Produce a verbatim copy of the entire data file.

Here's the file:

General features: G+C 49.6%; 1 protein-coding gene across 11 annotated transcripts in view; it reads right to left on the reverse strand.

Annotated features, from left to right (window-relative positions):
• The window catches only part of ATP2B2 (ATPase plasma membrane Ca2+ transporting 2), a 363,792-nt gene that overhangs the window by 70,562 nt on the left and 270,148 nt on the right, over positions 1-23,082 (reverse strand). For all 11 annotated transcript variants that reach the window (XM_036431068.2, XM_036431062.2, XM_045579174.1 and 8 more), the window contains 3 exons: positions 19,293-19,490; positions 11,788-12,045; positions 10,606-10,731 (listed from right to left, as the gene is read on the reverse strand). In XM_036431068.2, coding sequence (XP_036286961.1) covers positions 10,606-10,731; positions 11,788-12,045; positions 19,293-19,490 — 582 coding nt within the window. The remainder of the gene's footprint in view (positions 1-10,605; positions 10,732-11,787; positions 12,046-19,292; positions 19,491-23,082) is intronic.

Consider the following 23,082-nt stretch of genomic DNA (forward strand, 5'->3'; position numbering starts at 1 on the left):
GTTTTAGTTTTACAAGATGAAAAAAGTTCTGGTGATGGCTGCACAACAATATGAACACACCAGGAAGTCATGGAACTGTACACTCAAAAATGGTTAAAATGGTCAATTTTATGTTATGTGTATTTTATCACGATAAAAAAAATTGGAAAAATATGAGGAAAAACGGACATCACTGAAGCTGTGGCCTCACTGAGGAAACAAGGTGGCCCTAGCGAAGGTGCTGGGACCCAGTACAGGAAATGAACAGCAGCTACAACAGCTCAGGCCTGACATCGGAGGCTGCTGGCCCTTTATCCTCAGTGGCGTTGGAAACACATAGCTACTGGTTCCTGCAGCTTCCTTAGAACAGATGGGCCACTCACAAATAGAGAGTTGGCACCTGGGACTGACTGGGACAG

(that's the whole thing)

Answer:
General features: G+C 49.6%; 1 protein-coding gene across 11 annotated transcripts in view; it reads right to left on the reverse strand.

Annotated features, from left to right (window-relative positions):
• The window catches only part of ATP2B2 (ATPase plasma membrane Ca2+ transporting 2), a 363,792-nt gene that overhangs the window by 70,562 nt on the left and 270,148 nt on the right, over positions 1-23,082 (reverse strand). For all 11 annotated transcript variants that reach the window (XM_036431068.2, XM_036431062.2, XM_045579174.1 and 8 more), the window contains 3 exons: positions 19,293-19,490; positions 11,788-12,045; positions 10,606-10,731 (listed from right to left, as the gene is read on the reverse strand). In XM_036431068.2, coding sequence (XP_036286961.1) covers positions 10,606-10,731; positions 11,788-12,045; positions 19,293-19,490 — 582 coding nt within the window. The remainder of the gene's footprint in view (positions 1-10,605; positions 10,732-11,787; positions 12,046-19,292; positions 19,491-23,082) is intronic.

Consider the following 23,082-nt stretch of genomic DNA (forward strand, 5'->3'; position numbering starts at 1 on the left):
GTTTTAGTTTTACAAGATGAAAAAAGTTCTGGTGATGGCTGCACAACAATATGAACACACCAGGAAGTCATGGAACTGTACACTCAAAAATGGTTAAAATGGTCAATTTTATGTTATGTGTATTTTATCACGATAAAAAAAATTGGAAAAATATGAGGAAAAACGGACATCACTGAAGCTGTGGCCTCACTGAGGAAACAAGGTGGCCCTAGCGAAGGTGCTGGGACCCAGTACAGGAAATGAACAGCAGCTACAACAGCTCAGGCCTGACATCGGAGGCTGCTGGCCCTTTATCCTCAGTGGCGTTGGAAACACATAGCTACTGGTTCCTGCAGCTTCCTTAGAACAGATGGGCCACTCACAAATAGAGAGTTGGCACCTGGGACTGACTGGGACAG